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The problem of having mostly white teachers in schools with mostly black and brown students is an issue that has plagued the education system for years. There are many reasons for the lack of diversity in the teaching population, but it’s clear that the lack of diversity has had a negative impact on the lives of black and brown students. In an effort to encourage teachers to take a more active role in solving this problem, some states have launched recruitment campaigns that specifically target minority teachers.
Most of the teachers at my high school were white. But the majority of them weren’t really prepared to teach black and brown students. I learned this on my first day of high school, when I showed up for my freshman orientation and realized that I was the only black kid in my grade.
Effective teachers can change and save lives, but being a good teacher is hard.
This problem is particularly acute in our poor under-resourced public schools, where teacher numbers are at their lowest. Black and brown students are twice as likely to attend one of these schools as their white peers. With nearly 80% of teachers being white, our new teachers often find themselves in a completely different cultural context for the first time.
The result is often a gross underestimation of the academic abilities of black and brown students, a lack of understanding, and an inability to deal with what teachers consider to be problematic behaviors. This culture shock and racial prejudice caused many teachers to leave black and brown schools and flee to poorer, whiter schools.
Many white teachers are clearly inadequately prepared to teach black and brown students. Our students are paying the price for the failure of our teacher education programs. Changes to these programs that lead to better education for black and brown students are long overdue.
The solution consists of three parts. Our teacher education programs must promote cultural competency, train teachers who actually teach black and brown students, and advocate for diversification of courses, teachers, and students.
1. Make sure you speak fluently and understand the culture. Teacher education programs and their teachers have proven time and again that they are not entirely culturally tailored to black and brown communities. The heights of the teaching profession are too far removed from the life experiences of black and brown students.
The result is that new teachers are being trained who are not adequately prepared to work with black and brown students. In a recent survey, 72% of prospective teachers who had just graduated said they did not feel prepared to work in an urban classroom, and 62% said they did not feel prepared to teach culturally diverse students.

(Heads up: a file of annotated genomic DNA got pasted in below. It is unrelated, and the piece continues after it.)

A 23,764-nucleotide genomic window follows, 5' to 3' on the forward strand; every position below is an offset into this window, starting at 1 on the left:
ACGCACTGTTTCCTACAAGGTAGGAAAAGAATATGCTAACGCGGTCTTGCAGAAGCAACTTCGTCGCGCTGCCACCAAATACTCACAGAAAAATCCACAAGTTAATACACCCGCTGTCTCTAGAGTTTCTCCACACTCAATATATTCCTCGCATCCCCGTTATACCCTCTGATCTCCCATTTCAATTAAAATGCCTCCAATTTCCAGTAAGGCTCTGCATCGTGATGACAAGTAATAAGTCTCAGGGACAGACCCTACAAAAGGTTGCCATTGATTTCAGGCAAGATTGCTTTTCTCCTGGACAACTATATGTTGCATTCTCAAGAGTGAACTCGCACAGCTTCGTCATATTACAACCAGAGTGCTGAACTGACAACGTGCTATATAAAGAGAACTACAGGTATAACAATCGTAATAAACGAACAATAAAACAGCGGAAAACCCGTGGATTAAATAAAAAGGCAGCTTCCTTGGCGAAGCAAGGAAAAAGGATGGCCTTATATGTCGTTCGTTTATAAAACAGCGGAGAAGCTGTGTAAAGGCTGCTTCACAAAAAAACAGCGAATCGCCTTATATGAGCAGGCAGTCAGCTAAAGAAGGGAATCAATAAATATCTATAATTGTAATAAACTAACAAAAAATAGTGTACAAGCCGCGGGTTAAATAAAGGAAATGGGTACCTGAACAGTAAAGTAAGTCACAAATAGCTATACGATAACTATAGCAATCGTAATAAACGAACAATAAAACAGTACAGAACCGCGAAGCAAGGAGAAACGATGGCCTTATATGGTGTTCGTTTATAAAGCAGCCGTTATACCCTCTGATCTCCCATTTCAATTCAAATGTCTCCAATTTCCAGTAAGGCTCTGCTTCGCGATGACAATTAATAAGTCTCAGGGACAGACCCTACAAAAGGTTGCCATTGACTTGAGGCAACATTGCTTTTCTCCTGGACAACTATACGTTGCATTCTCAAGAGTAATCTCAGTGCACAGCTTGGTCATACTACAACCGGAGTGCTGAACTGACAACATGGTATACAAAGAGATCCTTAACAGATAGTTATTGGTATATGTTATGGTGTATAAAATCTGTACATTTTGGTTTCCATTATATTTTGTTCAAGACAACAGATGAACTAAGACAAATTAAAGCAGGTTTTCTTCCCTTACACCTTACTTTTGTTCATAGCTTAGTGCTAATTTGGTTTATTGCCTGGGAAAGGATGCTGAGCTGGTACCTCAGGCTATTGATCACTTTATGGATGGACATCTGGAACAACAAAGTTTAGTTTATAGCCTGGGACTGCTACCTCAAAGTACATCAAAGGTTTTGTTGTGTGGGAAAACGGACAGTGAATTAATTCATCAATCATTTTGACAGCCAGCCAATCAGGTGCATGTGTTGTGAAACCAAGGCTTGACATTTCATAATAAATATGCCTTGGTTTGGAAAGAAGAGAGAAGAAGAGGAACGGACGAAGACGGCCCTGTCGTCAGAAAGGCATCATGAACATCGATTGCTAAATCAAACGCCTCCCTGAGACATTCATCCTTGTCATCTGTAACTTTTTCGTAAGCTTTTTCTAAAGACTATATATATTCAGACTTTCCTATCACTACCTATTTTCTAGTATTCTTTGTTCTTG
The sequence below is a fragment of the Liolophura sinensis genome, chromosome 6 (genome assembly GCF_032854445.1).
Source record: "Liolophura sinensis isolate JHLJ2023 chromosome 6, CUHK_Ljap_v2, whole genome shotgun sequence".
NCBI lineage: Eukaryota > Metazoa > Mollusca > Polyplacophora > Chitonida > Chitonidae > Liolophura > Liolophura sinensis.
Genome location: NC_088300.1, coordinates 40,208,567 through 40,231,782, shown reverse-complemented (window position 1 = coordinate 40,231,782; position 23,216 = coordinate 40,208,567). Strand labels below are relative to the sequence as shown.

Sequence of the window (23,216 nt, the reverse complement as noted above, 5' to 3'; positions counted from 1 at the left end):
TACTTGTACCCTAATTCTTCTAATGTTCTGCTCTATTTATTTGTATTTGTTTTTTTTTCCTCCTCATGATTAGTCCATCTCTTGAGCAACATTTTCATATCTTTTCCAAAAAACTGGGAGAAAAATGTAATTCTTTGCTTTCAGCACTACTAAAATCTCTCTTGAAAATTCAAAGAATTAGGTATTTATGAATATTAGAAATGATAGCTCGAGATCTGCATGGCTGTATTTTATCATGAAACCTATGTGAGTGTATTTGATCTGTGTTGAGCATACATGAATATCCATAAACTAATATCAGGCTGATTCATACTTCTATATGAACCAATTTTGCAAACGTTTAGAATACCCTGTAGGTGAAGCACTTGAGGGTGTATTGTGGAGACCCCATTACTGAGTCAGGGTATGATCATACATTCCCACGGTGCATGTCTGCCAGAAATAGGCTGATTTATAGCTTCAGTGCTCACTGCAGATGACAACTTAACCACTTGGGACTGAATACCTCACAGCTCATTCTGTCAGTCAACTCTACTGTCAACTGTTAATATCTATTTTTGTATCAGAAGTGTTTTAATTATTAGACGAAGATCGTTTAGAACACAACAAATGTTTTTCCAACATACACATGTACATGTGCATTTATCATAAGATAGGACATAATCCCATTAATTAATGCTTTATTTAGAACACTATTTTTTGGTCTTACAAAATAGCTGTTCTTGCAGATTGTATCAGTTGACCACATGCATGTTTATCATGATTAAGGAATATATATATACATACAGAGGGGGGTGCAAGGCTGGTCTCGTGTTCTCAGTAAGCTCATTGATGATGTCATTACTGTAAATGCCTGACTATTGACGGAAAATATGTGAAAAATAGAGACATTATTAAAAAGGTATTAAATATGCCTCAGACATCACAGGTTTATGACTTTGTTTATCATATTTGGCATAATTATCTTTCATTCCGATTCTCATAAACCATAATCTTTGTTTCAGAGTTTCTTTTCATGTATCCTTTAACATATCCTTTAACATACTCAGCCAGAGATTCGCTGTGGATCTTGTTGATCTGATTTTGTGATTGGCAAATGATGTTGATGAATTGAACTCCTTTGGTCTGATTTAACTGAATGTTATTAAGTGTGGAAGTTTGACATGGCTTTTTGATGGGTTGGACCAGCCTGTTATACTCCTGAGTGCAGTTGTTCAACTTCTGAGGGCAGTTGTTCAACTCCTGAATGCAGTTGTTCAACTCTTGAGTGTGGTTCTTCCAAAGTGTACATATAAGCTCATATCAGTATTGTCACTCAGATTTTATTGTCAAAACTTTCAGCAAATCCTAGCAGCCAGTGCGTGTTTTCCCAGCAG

Those who prepare our future teachers need to be more aware of their own shortcomings and admit that they lack a certain area of understanding, knowledge and skills. Most importantly, they are willing to work for it.
2. Equipping teachers with the skills and knowledge to help black and brown students really learn and not just talk in military terms. It is not enough to talk about liberation and equality; our teachers must be able to give students the tools to achieve this. Excellence in performance should not be an exercise perfected in educational institutions, but it does seem to be an essential element for many of those who hold office there. When teachers are more concerned with virtue signaling than with meaningful responsibility for the success of their students and grandchildren, we have lost.
Through ignorance or arrogance, the people in the ivory tower seem to have forgotten that it was Maya Angelou who once remarked that the eradication of illiteracy was as important an issue in our history as the abolition of slavery. Indeed, many academics are not interested in recognizing or learning how their content and pedagogy reinforce inequality rather than responding to the needs of schools for black and brown children.
Not all educational programs are created equal. Some teachers are not prepared to teach black and brown children in the inner city. – @Mr_Ankrum #Unpublic https://t.co/uPZE3e5H7r pic.twitter.com/xmNi2iTw2W
– Citizen Ed (@CitizenEdu) April 21, 2021
3. Commit to diversifying faculty, students, and curricula. Colleges must commit to diversifying their courses, faculty and students. Some alumni and organizations like NCTQ and TNTP (of which I am a board member) are trying to get alumni teachers to advocate for more diverse teacher education at their alma mater. However, we need much more than that.
Teacher education needs to be aligned with the aspirations and goals of black and brown communities, not just what they wrote their latest book about. Teacher education programs must take responsibility for the impact – or lack of impact – of their graduates. After all, teacher education is about teaching well.